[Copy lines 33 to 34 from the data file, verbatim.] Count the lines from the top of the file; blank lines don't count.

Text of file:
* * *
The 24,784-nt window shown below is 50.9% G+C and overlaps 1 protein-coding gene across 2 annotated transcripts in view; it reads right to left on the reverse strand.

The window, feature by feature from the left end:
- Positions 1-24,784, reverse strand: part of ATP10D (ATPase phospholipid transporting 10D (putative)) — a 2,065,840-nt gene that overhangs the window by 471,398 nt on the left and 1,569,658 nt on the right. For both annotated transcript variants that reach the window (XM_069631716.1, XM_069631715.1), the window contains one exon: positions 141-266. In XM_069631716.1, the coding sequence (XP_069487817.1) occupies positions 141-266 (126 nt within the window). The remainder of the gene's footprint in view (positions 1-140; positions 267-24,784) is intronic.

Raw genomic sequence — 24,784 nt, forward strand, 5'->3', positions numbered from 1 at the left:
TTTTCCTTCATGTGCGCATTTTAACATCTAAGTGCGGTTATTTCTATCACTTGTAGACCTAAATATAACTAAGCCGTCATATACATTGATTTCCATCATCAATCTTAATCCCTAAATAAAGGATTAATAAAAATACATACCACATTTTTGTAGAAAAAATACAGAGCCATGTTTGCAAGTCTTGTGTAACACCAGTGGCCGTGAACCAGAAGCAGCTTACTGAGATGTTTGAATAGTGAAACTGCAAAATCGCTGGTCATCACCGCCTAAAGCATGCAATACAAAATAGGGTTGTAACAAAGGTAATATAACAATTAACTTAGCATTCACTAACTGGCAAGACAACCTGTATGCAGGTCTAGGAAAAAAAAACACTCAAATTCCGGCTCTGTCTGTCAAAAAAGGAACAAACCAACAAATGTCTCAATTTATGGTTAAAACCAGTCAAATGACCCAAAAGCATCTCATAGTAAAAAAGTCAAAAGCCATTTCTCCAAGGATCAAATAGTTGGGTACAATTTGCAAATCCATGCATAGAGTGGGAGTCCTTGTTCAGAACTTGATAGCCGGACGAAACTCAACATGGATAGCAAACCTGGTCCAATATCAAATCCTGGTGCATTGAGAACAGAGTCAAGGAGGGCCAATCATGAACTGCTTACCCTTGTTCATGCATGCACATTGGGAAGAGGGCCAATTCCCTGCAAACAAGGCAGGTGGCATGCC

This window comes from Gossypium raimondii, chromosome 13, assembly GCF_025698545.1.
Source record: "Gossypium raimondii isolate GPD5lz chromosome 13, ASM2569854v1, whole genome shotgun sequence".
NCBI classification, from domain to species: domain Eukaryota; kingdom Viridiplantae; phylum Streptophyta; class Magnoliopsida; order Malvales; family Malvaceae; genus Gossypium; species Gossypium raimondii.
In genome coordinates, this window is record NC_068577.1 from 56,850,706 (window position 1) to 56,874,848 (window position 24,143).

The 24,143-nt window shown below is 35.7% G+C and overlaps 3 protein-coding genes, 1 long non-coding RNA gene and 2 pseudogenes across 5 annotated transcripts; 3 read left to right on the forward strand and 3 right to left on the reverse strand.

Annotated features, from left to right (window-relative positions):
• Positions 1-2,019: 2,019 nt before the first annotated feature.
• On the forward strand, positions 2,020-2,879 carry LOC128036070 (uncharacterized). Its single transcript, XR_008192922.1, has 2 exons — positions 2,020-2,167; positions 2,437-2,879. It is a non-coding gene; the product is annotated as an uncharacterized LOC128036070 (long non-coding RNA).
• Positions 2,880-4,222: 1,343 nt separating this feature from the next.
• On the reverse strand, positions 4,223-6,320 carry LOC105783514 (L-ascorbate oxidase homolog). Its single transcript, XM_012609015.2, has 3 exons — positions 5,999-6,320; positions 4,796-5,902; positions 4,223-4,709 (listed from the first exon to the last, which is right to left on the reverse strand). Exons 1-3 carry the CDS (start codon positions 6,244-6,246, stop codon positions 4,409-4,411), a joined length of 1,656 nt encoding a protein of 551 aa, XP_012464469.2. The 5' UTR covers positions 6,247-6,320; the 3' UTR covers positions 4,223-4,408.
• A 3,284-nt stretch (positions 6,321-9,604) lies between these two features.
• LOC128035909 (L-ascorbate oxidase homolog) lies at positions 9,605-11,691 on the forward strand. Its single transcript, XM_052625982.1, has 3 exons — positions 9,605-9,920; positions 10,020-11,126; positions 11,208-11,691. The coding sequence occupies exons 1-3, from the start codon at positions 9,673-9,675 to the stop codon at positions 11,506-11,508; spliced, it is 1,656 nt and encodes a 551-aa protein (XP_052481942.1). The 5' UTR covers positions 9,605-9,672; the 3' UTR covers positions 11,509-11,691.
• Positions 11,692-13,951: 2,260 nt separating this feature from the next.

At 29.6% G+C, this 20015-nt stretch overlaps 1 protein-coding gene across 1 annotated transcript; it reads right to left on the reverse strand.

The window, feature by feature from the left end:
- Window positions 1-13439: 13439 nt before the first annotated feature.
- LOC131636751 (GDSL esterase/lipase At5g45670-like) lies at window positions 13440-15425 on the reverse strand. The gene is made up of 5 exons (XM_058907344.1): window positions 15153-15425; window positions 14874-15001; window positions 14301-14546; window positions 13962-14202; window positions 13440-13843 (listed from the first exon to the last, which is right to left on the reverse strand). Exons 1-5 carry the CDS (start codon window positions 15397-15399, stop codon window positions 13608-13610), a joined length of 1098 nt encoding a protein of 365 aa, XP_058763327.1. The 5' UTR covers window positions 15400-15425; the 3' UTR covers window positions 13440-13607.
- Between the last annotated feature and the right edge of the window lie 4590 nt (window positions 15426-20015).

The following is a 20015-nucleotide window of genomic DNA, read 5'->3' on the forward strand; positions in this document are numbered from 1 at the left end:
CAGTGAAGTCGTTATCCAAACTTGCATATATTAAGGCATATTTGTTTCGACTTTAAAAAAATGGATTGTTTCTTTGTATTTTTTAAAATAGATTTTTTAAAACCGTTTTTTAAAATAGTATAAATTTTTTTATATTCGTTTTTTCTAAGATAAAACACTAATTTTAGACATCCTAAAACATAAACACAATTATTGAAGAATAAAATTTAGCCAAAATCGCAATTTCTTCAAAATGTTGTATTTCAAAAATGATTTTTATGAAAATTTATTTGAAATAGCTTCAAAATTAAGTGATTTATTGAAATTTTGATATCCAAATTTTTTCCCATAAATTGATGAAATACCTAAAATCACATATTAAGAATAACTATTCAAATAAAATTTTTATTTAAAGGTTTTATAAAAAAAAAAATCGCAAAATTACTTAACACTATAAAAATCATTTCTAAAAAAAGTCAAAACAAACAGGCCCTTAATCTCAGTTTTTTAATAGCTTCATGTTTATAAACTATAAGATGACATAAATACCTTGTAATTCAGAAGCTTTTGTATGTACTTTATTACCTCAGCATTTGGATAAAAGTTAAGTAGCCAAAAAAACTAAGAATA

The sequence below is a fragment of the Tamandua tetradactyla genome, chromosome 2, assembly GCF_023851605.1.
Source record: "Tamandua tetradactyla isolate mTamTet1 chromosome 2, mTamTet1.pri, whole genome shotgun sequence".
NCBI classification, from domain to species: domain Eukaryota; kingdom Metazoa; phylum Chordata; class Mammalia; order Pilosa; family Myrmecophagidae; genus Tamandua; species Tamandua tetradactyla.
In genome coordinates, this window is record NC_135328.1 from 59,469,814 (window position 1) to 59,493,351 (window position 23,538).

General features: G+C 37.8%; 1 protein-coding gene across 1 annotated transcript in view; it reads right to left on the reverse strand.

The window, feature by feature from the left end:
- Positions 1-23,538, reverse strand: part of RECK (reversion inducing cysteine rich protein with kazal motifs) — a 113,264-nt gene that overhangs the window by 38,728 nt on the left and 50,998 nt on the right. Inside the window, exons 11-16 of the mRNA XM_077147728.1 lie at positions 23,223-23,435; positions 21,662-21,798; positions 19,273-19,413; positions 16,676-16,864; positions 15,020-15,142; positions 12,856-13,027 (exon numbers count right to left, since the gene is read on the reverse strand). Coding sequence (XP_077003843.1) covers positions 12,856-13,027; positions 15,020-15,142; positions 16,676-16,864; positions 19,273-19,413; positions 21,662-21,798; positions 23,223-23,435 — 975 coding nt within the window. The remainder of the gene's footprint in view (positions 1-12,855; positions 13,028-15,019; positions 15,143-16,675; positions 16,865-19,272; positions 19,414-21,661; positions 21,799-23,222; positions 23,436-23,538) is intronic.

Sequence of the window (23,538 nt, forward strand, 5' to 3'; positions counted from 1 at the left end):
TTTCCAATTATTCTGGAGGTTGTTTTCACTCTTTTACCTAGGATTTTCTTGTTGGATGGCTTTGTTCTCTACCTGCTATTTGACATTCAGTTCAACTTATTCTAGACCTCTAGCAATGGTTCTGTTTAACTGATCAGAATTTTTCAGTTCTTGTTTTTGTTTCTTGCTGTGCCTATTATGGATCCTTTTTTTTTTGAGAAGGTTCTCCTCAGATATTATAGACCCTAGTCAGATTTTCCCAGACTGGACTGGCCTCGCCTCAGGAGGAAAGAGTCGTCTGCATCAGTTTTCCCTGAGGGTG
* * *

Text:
Sequence of the window (23,538 nt, forward strand, 5' to 3'; positions counted from 1 at the left end):
TTTCCAATTATTCTGGAGGTTGTTTTCACTCTTTTACCTAGGATTTTCTTGTTGGATGGCTTTGTTCTCTACCTGCTATTTGACATTCAGTTCAACTTATTCTAGACCTCTAGCAATGGTTCTGTTTAACTGATCAGAATTTTTCAGTTCTTGTTTTTGTTTCTTGCTGTGCCTATTATGGATCCTTTTTTTTTTGAGAAGGTTCTCCTCAGATATTATAGACCCTAGTCAGATTTTCCCAGACTGGACTGGCCTCGCCTCAGGAGGAAAGAGTCGTCTGCATCAGTTTTCCCTGAGGGTG